By Brooke Edwards

VICTORVILLE — The Victorville City Council unanimously approved the use of eminent domain on 34 properties needed for its latest energy project, the Victorville 2 power plant.

“When do you really expect the lights to go out here, folks, that you have to do this our family?” property owner Bob Landwehr questioned the council during Tuesday’s meeting.

City Manager Jon Roberts said the parcels will complete the 250 acres the city needs for its planned Victorville 2 Hybrid Power Project, which will include a natural gas-fired plant combined with solar panels. The resolution states that the city needs the plant to accommodate anticipated residential, commercial and industrial growth, with demand expected to exceed current energy resources.

The properties are north of Southern California Logistics Airport and are owned by an array of individuals and real estate companies, along with acreage belonging to the City of Adelanto and the Victor Valley Wastewater Reclamation Authority. Most have no addresses, being parcels of undeveloped desert land, though they generally run along Helendale Road north of Colusa Road.

Landwehr’s five-acre parcel has been in his family for more than 50 years. He said he and his siblings, who share ownership on the property, do not want to sell. However, they’re not concerned as much with the offered price of $261,000 as with the lack of notice they received about the city’s planned use of eminent domain.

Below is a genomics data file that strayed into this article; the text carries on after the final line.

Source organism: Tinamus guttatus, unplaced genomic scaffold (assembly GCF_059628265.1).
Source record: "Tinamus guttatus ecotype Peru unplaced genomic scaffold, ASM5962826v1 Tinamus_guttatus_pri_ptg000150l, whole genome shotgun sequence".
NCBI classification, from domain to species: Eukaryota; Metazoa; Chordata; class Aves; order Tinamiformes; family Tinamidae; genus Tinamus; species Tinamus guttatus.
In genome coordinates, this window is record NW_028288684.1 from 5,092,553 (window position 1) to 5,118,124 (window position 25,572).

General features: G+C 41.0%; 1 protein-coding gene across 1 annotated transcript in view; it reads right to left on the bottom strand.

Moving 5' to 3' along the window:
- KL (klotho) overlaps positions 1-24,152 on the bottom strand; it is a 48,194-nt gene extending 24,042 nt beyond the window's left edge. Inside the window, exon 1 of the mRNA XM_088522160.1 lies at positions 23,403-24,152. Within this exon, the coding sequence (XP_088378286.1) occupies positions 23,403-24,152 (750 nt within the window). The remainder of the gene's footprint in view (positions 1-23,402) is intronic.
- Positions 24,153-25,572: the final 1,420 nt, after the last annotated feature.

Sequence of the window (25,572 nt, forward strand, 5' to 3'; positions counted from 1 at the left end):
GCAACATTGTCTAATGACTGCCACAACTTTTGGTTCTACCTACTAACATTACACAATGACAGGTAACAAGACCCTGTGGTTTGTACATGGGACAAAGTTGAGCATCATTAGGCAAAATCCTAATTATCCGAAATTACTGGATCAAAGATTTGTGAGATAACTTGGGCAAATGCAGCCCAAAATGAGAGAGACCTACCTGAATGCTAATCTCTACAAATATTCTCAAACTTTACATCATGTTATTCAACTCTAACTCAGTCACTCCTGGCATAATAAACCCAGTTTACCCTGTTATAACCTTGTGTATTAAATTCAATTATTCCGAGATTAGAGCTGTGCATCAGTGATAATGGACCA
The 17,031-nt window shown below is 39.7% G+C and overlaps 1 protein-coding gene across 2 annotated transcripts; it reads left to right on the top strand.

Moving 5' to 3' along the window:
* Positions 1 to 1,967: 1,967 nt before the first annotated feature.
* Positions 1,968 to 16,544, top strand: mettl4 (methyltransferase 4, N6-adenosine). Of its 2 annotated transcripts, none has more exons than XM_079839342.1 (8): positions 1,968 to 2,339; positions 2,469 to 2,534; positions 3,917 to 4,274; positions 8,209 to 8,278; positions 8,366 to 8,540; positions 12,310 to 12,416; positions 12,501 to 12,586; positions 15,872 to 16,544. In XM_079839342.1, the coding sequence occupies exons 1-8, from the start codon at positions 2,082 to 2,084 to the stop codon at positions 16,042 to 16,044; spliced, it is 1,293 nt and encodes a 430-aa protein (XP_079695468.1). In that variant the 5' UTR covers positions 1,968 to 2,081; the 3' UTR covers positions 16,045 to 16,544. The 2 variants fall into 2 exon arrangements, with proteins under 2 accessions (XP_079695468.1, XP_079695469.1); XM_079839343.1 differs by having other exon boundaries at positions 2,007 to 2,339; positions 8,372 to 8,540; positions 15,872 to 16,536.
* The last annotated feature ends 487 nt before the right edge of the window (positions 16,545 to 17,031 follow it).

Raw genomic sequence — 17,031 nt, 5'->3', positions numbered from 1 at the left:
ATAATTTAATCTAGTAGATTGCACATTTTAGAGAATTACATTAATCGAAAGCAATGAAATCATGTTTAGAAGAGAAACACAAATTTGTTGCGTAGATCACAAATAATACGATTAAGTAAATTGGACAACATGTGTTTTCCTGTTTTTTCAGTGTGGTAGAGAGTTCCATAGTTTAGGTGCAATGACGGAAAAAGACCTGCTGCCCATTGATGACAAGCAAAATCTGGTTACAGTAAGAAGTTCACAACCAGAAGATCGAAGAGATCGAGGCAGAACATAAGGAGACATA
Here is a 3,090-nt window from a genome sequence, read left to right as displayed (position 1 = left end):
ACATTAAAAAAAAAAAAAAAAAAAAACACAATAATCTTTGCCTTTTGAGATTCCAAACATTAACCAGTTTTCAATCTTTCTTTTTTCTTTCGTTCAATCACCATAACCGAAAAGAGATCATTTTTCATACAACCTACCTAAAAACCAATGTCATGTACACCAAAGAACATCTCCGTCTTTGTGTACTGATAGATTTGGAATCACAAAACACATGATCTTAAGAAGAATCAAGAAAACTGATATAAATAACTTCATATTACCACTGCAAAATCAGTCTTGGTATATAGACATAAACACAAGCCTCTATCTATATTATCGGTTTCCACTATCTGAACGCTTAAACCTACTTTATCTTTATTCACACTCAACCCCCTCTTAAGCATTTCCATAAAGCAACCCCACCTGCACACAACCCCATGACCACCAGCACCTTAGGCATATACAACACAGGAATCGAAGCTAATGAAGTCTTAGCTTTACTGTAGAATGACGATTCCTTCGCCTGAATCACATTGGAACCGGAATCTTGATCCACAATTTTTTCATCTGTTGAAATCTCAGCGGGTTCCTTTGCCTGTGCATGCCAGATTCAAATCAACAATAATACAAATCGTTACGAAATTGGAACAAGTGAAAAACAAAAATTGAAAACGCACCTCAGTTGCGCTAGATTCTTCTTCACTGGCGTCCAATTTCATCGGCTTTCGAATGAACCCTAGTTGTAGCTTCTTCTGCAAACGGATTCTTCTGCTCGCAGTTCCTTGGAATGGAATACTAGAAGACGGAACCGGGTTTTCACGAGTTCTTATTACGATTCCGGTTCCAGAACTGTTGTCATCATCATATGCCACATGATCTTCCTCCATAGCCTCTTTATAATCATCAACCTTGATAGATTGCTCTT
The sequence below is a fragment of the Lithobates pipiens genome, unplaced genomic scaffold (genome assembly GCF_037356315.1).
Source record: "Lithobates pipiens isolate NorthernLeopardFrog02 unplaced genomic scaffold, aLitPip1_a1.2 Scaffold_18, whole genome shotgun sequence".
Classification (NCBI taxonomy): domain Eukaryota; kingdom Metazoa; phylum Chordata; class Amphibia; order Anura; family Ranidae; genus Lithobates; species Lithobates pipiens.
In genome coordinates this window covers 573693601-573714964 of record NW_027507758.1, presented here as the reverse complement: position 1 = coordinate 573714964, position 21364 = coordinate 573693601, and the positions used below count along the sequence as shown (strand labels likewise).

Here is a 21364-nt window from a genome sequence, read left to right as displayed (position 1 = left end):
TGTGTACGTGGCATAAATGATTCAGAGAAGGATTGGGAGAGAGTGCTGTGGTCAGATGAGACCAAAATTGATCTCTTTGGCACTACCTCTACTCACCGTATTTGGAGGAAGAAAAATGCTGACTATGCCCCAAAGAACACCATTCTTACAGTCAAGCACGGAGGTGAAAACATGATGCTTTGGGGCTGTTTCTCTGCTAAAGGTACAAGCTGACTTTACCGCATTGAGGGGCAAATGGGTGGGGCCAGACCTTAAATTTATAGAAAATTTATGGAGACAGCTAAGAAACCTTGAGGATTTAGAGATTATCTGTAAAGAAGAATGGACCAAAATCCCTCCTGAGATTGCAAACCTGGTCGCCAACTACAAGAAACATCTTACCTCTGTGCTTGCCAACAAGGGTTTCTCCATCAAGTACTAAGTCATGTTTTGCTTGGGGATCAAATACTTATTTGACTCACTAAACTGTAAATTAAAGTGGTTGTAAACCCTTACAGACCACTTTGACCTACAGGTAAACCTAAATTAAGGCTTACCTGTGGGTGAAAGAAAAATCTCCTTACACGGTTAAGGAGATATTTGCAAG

One of Landwehr’s brothers received an offer letter from the city’s negotiating agent Epic Land Solutions on June 24. Three business days later, he received notice of the city’s intent to use eminent domain on the property and explaining their rights to be reimbursed for an independent appraisal. Eight business days after that, the item was before the council for approval.

“This is not in the true spirit of negotiation,” Landwehr told the council, citing the state law regarding how eminent domain proceedings are to take place.

Before the vote, Mayor Terry Caldwell insisted the decision was not taken lightly and not a pleasant one for the council to make.

But, Caldwell said, “This project is important not just to Victorville but to the energy needs of Southern California.”

Property owner Su-main Chen drove from San Diego to attend the meeting, in an effort to understand how the eminent domain process works.

City Attorney Andre de Bortnowsky explained that the properties will now go before a San Bernardino County Superior Court judge, who will determine how much money owners will receive from the city. The city can also continue to negotiate pricing, de Bortnowsky said, while the court proceedings take place.

The Daily Press: